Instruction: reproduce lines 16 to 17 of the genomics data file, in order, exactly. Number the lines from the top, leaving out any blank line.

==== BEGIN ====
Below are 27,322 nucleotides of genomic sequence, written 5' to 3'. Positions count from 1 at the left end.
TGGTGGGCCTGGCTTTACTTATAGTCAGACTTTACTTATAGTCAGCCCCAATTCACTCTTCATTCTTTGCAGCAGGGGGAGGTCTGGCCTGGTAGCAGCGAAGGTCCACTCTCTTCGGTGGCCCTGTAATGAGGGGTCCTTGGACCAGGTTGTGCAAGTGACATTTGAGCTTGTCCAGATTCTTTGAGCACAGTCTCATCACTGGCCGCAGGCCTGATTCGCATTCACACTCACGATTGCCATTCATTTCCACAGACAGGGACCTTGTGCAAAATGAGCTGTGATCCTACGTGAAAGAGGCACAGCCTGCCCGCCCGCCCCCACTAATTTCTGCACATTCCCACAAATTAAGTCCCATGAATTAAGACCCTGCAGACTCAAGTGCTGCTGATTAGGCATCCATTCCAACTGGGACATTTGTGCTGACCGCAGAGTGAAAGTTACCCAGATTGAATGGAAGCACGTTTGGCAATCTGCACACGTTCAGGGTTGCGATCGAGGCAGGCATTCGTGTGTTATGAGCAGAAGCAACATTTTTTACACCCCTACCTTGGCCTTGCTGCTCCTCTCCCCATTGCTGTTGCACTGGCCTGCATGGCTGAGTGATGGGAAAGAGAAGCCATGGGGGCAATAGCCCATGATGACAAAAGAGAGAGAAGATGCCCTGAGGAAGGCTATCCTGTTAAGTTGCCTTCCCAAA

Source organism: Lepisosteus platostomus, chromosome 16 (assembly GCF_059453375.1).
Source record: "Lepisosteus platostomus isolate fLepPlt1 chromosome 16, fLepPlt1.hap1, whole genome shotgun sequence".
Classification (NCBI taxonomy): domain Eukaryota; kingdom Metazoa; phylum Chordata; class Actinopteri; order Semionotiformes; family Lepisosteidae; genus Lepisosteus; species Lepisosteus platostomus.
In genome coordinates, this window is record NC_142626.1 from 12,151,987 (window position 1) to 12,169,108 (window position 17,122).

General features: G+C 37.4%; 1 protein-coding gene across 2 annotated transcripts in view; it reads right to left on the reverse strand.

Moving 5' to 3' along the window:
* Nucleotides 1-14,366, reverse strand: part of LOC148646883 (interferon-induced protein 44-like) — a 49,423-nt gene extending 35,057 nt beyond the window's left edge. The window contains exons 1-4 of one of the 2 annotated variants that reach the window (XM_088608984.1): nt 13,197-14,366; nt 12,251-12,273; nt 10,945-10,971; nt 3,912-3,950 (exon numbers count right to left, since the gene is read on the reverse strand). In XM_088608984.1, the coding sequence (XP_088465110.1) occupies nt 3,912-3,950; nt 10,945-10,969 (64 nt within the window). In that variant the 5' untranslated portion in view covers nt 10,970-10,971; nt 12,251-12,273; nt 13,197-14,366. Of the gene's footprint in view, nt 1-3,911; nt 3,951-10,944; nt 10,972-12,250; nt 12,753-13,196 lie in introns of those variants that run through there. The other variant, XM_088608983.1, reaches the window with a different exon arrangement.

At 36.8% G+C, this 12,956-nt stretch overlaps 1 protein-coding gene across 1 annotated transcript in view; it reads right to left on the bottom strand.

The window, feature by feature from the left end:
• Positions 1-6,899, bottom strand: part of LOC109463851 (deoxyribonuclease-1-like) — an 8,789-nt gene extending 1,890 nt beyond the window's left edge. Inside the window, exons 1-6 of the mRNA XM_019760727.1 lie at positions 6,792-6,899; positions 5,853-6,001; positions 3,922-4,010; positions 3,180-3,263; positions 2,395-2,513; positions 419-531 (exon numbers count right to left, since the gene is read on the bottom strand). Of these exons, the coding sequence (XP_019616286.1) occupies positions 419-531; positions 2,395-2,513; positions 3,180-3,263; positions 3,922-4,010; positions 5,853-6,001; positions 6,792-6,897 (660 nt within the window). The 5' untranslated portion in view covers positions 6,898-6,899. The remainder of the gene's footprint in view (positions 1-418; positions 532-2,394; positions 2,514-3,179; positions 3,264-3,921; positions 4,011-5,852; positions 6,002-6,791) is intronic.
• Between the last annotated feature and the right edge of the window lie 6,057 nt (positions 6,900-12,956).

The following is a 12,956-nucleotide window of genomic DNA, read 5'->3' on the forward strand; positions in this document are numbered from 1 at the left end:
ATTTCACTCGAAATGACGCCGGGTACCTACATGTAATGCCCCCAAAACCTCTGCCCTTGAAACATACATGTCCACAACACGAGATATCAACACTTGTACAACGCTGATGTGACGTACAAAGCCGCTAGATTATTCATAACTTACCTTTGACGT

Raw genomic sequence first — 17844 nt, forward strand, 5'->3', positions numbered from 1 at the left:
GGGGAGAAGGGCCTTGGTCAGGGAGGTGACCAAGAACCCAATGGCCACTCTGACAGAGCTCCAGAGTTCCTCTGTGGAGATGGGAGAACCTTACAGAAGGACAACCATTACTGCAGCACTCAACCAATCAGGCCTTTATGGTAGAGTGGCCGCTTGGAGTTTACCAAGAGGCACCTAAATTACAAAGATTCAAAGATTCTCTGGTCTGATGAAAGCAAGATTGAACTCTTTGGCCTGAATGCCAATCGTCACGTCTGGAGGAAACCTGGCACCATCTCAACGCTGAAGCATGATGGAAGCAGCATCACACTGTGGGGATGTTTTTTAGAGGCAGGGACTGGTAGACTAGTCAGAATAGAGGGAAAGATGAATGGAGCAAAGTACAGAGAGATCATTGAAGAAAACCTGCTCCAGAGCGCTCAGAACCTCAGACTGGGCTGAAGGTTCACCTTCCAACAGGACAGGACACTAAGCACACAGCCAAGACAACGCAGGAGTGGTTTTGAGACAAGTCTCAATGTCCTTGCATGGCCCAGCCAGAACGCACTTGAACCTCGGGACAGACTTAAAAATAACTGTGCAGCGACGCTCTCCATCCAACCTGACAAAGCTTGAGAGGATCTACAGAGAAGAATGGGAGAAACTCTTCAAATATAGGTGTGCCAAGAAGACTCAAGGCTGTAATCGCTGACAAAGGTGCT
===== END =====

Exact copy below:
Raw genomic sequence first — 17844 nt, forward strand, 5'->3', positions numbered from 1 at the left:
GGGGAGAAGGGCCTTGGTCAGGGAGGTGACCAAGAACCCAATGGCCACTCTGACAGAGCTCCAGAGTTCCTCTGTGGAGATGGGAGAACCTTACAGAAGGACAACCATTACTGCAGCACTCAACCAATCAGGCCTTTATGGTAGAGTGGCCGCTTGGAGTTTACCAAGAGGCACCTAAATTACAAAGATTCAAAGATTCTCTGGTCTGATGAAAGCAAGATTGAACTCTTTGGCCTGAATGCCAATCGTCACGTCTGGAGGAAACCTGGCACCATCTCAACGCTGAAGCATGATGGAAGCAGCATCACACTGTGGGGATGTTTTTTAGAGGCAGGGACTGGTAGACTAGTCAGAATAGAGGGAAAGATGAATGGAGCAAAGTACAGAGAGATCATTGAAGAAAACCTGCTCCAGAGCGCTCAGAACCTCAGACTGGGCTGAAGGTTCACCTTCCAACAGGACAGGACACTAAGCACACAGCCAAGACAACGCAGGAGTGGTTTTGAGACAAGTCTCAATGTCCTTGCATGGCCCAGCCAGAACGCACTTGAACCTCGGGACAGACTTAAAAATAACTGTGCAGCGACGCTCTCCATCCAACCTGACAAAGCTTGAGAGGATCTACAGAGAAGAATGGGAGAAACTCTTCAAATATAGGTGTGCCAAGAAGACTCAAGGCTGTAATCGCTGACAAAGGTGCT